Frank Peters guest speaker at DRRT’s U.S. Conference on Global Investor Protection

Frank Peters / 31 Oct 2014

Last week, Frank Peters attended the 2nd DRRT U.S. Conference on Global Investor Protection (23rd and 24th of October 2014, Miami) as a guest speaker. In exploring new developments in the field of investor protection and alternatives for loss recovery actions in the U.S., DRRT invited several  experts from overseas to  shed light on the jurisdiction in each of their represented countries. As representative of the Netherlands, Frank Peters held two presentations on the respective subjects of Investor Protection in Europe and Financial Market Manipulations. Let’s recap!

As an international law firm and litigation funder, DRRT (part of Diaz Reus & Targ LLP) assists both domestic and global institutional investors with compliance and shareholder protection matters.  Cooperating with a global network of experienced specialty firms, DRRT’s services include the recovery of losses resulting from misstatements by public companies. The decisions of the U.S. Supreme Court in Morrison v. National Australia Bank of June 24, 2010 forecloses investor lawsuits in the U.S. for purchases on non-U.S. stock exchanges. This will give rise to non-U.S. investor right and loss recovery lawsuits.

Against this background DRRT has organized the 2nd U.S. Conference on Global Investor Protection thus creating a platform for the exchange of experiences and viewpoints from experts across the globe, demonstrating the significance of Europe as an alternative to U.S. based securities litigation.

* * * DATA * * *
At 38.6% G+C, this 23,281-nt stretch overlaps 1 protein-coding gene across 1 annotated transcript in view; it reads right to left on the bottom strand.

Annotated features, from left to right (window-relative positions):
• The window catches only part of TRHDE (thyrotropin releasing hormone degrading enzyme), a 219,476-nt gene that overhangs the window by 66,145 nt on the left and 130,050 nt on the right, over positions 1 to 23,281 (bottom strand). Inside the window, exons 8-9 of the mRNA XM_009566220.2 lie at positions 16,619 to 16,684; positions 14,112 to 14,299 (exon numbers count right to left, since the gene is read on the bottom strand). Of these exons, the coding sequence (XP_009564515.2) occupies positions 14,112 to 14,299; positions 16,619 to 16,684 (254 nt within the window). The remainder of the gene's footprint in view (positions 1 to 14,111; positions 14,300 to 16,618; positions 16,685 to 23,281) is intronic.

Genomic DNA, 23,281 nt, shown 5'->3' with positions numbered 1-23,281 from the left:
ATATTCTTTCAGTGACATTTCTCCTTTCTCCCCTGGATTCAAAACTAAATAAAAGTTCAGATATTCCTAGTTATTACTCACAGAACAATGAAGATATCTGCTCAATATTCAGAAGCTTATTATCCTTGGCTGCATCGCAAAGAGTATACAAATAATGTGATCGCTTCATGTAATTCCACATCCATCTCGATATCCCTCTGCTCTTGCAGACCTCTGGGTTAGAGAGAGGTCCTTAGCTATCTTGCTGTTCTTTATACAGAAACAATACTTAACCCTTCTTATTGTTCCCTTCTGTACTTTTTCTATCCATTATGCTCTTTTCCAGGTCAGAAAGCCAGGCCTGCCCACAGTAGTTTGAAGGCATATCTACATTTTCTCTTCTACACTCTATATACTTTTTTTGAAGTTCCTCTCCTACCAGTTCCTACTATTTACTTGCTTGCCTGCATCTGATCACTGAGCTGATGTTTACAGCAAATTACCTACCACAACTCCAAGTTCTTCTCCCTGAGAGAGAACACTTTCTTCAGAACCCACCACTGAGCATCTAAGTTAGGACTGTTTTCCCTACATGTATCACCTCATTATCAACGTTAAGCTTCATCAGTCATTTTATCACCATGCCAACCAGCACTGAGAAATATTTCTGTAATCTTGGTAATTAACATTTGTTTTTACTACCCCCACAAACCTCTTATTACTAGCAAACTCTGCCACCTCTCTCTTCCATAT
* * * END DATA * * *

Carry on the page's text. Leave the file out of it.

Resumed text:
Frank Peters’ first presentation gave a general outline of the sophisticated Dutch class action system. Contrary to the U.S. system, the Dutch system is based on claims issued by a plaintiff foundation acting for the benefit of a certain class of interested parties, rather than a class action on behalf of the damaged parties themselves. Foundations are allowed to litigate in the interest of all who are affected without any member or participant being named or becoming party of the litigation and concerning liability only. Monetary damages are therefore to be claimed individually, in follow-on proceedings once liability has been established in the initial foundation litigation. However, a new proposal  to allow for monetary damage claims in the initial proceedings as well  is currently pending before the Dutch House of Representatives. Also, since 2005, collective settlements can be declared binding for an entire class on an opt-out basis, which is enforceable throughout Europe.

Dutch law is strict on discovery – only specific documents known to exist are discoverable – but allows for a low threshold for pre-trial witness hearing. Also and as a possible alternative to discovery, Dutch law allows for an invasive inquiry carried out by court appointed investigators on the request of qualifying shareholders

Next, Frank Peters spoke as a panel member on the question of how the Dutch system deals with financial market manipulations and illustrated the general outlines of the Dutch system with the case of Rabobank’s  involvement in the manipulations of the LIBOR and EURIBOR rates.

Did you miss this edition of the DRRT U.S. Conference on Global Investor Protection and are you interested in Frank Peter’s contribution to this event? No worries: the 26th and 27th of January, he will speak at yet another DRRT conference in Frankfurt. For more info, check their website.